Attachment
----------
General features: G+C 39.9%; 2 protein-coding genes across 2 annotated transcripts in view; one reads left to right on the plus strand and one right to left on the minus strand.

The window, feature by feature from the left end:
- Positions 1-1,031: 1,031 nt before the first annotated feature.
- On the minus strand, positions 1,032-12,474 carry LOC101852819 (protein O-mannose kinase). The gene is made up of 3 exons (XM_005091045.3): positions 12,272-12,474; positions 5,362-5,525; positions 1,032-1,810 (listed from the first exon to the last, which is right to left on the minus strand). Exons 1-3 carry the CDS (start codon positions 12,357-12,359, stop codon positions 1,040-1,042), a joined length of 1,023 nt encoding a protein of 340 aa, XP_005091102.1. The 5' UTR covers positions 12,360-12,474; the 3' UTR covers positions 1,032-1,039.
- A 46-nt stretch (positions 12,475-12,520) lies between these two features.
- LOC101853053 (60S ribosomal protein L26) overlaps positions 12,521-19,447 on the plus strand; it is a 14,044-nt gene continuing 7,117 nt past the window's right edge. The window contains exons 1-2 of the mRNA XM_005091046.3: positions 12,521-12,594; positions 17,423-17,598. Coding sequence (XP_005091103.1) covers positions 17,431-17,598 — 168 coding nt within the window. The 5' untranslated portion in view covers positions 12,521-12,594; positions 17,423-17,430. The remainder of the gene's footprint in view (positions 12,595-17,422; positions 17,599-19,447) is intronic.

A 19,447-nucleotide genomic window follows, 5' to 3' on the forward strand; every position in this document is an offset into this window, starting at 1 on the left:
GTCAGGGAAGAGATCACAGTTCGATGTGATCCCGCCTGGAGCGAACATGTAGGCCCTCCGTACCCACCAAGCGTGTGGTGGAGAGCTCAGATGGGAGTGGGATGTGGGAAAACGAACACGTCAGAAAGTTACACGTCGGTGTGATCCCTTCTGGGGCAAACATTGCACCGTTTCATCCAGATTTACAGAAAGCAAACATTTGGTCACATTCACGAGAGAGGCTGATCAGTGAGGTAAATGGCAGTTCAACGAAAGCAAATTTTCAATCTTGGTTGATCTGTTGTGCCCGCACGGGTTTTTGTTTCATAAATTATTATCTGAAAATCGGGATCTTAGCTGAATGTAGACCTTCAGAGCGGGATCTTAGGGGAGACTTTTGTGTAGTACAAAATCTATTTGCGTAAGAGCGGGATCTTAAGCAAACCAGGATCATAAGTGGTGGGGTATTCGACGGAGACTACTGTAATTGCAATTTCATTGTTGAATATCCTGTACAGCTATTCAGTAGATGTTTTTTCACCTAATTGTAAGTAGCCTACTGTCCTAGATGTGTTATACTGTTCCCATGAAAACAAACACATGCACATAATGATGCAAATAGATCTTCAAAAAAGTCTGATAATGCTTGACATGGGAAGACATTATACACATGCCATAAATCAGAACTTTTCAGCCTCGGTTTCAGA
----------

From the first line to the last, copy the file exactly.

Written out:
General features: G+C 39.9%; 2 protein-coding genes across 2 annotated transcripts in view; one reads left to right on the plus strand and one right to left on the minus strand.

The window, feature by feature from the left end:
- Positions 1-1,031: 1,031 nt before the first annotated feature.
- On the minus strand, positions 1,032-12,474 carry LOC101852819 (protein O-mannose kinase). The gene is made up of 3 exons (XM_005091045.3): positions 12,272-12,474; positions 5,362-5,525; positions 1,032-1,810 (listed from the first exon to the last, which is right to left on the minus strand). Exons 1-3 carry the CDS (start codon positions 12,357-12,359, stop codon positions 1,040-1,042), a joined length of 1,023 nt encoding a protein of 340 aa, XP_005091102.1. The 5' UTR covers positions 12,360-12,474; the 3' UTR covers positions 1,032-1,039.
- A 46-nt stretch (positions 12,475-12,520) lies between these two features.
- LOC101853053 (60S ribosomal protein L26) overlaps positions 12,521-19,447 on the plus strand; it is a 14,044-nt gene continuing 7,117 nt past the window's right edge. The window contains exons 1-2 of the mRNA XM_005091046.3: positions 12,521-12,594; positions 17,423-17,598. Coding sequence (XP_005091103.1) covers positions 17,431-17,598 — 168 coding nt within the window. The 5' untranslated portion in view covers positions 12,521-12,594; positions 17,423-17,430. The remainder of the gene's footprint in view (positions 12,595-17,422; positions 17,599-19,447) is intronic.

A 19,447-nucleotide genomic window follows, 5' to 3' on the forward strand; every position in this document is an offset into this window, starting at 1 on the left:
GTCAGGGAAGAGATCACAGTTCGATGTGATCCCGCCTGGAGCGAACATGTAGGCCCTCCGTACCCACCAAGCGTGTGGTGGAGAGCTCAGATGGGAGTGGGATGTGGGAAAACGAACACGTCAGAAAGTTACACGTCGGTGTGATCCCTTCTGGGGCAAACATTGCACCGTTTCATCCAGATTTACAGAAAGCAAACATTTGGTCACATTCACGAGAGAGGCTGATCAGTGAGGTAAATGGCAGTTCAACGAAAGCAAATTTTCAATCTTGGTTGATCTGTTGTGCCCGCACGGGTTTTTGTTTCATAAATTATTATCTGAAAATCGGGATCTTAGCTGAATGTAGACCTTCAGAGCGGGATCTTAGGGGAGACTTTTGTGTAGTACAAAATCTATTTGCGTAAGAGCGGGATCTTAAGCAAACCAGGATCATAAGTGGTGGGGTATTCGACGGAGACTACTGTAATTGCAATTTCATTGTTGAATATCCTGTACAGCTATTCAGTAGATGTTTTTTCACCTAATTGTAAGTAGCCTACTGTCCTAGATGTGTTATACTGTTCCCATGAAAACAAACACATGCACATAATGATGCAAATAGATCTTCAAAAAAGTCTGATAATGCTTGACATGGGAAGACATTATACACATGCCATAAATCAGAACTTTTCAGCCTCGGTTTCAGA